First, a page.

For third year Bachelor of Occupational Therapy student Megan Dal-Ben, who studies at the Monash University Peninsula campus, volunteering has provided her with life skills and an irreplaceable friendship with 10 year old Francesca Lachman, who has been blind since birth.
“I had been working as a disability support worker for over a year when I realised that there are a lot of barriers that prevent children and their families from obtaining the full support that they usually need.
“By volunteering with Extended Families, I have been able to provide flexible support, and also develop a great friendship with Francesca. It’s been amazing watching her gain confidence and independence over the time we’ve spent together,” Megan said.
Her position with Extended Families is Megan’s first volunteer experience. She was attracted to the organisation because they make the effort to match volunteers with a child that has similar interests, with the aim to provide friendship.
Because of Francesca’s disability, most of her life is spent interacting with adults. Megan, 21, is young enough to be close to Francesca in age but old enough to be sensitive to her needs.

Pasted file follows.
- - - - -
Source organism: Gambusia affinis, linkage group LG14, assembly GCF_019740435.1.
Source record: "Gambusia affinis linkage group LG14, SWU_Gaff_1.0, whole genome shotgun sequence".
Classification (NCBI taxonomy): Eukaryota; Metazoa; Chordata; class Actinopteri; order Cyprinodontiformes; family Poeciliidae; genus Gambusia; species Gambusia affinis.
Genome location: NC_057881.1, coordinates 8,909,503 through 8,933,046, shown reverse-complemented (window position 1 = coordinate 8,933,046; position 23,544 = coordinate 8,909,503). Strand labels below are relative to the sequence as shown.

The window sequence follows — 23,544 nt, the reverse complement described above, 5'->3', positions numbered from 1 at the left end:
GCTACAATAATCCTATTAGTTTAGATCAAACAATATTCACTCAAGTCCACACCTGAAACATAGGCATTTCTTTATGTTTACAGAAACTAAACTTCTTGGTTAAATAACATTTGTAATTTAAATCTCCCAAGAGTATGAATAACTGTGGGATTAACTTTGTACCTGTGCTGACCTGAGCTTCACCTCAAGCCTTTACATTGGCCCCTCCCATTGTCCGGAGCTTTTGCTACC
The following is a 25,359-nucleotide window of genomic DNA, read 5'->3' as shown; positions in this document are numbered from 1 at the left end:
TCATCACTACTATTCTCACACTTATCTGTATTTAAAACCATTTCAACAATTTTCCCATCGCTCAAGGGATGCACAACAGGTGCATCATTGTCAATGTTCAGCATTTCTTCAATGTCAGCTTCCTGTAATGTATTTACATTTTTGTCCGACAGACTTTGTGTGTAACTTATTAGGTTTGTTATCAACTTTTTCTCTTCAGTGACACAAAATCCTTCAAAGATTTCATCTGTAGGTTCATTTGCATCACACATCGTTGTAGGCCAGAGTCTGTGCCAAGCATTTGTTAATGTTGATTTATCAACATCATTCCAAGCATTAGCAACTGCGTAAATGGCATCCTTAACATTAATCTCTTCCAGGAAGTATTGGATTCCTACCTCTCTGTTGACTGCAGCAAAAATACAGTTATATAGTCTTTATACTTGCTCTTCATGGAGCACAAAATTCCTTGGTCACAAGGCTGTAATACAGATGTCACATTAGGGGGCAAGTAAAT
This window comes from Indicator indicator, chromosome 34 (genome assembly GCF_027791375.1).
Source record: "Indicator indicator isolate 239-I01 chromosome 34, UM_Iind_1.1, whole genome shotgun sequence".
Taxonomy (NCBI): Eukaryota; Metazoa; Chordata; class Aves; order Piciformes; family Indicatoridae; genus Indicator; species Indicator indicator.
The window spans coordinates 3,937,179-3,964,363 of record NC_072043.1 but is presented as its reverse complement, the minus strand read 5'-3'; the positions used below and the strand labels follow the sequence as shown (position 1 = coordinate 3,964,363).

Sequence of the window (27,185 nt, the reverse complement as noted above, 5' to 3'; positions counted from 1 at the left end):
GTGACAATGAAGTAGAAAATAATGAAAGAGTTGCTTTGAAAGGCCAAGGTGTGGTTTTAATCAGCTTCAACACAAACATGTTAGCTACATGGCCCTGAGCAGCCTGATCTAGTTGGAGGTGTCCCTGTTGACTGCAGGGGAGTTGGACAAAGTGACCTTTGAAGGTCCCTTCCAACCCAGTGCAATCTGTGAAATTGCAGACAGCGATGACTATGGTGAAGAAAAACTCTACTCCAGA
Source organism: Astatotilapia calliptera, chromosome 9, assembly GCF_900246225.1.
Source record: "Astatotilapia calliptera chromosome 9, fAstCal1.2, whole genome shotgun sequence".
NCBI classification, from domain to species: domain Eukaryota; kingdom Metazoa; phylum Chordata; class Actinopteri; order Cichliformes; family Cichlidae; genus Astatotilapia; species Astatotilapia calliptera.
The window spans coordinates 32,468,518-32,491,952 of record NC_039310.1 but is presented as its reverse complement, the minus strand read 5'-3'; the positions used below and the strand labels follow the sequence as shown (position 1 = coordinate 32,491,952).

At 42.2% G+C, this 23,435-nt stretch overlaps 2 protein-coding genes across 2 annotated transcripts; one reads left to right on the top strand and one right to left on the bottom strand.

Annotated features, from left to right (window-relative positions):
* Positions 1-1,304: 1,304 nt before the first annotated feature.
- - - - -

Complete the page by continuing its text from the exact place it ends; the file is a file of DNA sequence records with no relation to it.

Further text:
“It’s all about pushing her boundaries. Given that occupational therapy is my background, I help her learn new things and develop skills so she can become more independent. It’s a great experience for me to be able to use the skills I have learnt from university and apply them in a real life situation,” Megan said.
Francesca’s parents are dedicated to improving the quality of life for the blind. They have been the driving forces behind a new specialist school for vision-impaired children that will open next year in Berwick.
Seminars outlining the school’s activities will be held at the Nossal High School, within the grounds of Monash University Berwick campus at 6pm on Saturday 5 November and 10am on Sunday 6 November.
For students interested in volunteering within Monash University, visit their career opportunities site.